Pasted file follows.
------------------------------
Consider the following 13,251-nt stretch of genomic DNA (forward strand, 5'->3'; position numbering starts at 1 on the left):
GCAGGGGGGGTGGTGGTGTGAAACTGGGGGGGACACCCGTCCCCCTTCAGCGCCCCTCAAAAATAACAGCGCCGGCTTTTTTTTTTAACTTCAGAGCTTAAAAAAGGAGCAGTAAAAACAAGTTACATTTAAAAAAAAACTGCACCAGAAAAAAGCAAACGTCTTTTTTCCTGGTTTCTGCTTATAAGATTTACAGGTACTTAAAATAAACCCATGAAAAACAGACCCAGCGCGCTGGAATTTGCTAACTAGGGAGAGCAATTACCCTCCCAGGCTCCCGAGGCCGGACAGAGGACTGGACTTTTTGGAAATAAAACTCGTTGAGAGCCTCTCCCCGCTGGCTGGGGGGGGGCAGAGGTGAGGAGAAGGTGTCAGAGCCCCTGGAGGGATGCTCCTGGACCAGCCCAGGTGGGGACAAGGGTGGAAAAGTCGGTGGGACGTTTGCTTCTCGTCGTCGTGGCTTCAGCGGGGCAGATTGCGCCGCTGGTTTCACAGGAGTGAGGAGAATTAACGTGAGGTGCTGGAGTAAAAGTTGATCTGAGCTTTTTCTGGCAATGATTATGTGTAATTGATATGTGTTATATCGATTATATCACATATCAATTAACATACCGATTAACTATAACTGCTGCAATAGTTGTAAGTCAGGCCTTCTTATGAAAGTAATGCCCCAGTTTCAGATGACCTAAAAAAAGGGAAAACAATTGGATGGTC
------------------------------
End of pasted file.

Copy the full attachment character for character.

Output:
Consider the following 13,251-nt stretch of genomic DNA (forward strand, 5'->3'; position numbering starts at 1 on the left):
GCAGGGGGGGTGGTGGTGTGAAACTGGGGGGGACACCCGTCCCCCTTCAGCGCCCCTCAAAAATAACAGCGCCGGCTTTTTTTTTTAACTTCAGAGCTTAAAAAAGGAGCAGTAAAAACAAGTTACATTTAAAAAAAAACTGCACCAGAAAAAAGCAAACGTCTTTTTTCCTGGTTTCTGCTTATAAGATTTACAGGTACTTAAAATAAACCCATGAAAAACAGACCCAGCGCGCTGGAATTTGCTAACTAGGGAGAGCAATTACCCTCCCAGGCTCCCGAGGCCGGACAGAGGACTGGACTTTTTGGAAATAAAACTCGTTGAGAGCCTCTCCCCGCTGGCTGGGGGGGGGCAGAGGTGAGGAGAAGGTGTCAGAGCCCCTGGAGGGATGCTCCTGGACCAGCCCAGGTGGGGACAAGGGTGGAAAAGTCGGTGGGACGTTTGCTTCTCGTCGTCGTGGCTTCAGCGGGGCAGATTGCGCCGCTGGTTTCACAGGAGTGAGGAGAATTAACGTGAGGTGCTGGAGTAAAAGTTGATCTGAGCTTTTTCTGGCAATGATTATGTGTAATTGATATGTGTTATATCGATTATATCACATATCAATTAACATACCGATTAACTATAACTGCTGCAATAGTTGTAAGTCAGGCCTTCTTATGAAAGTAATGCCCCAGTTTCAGATGACCTAAAAAAAGGGAAAACAATTGGATGGTC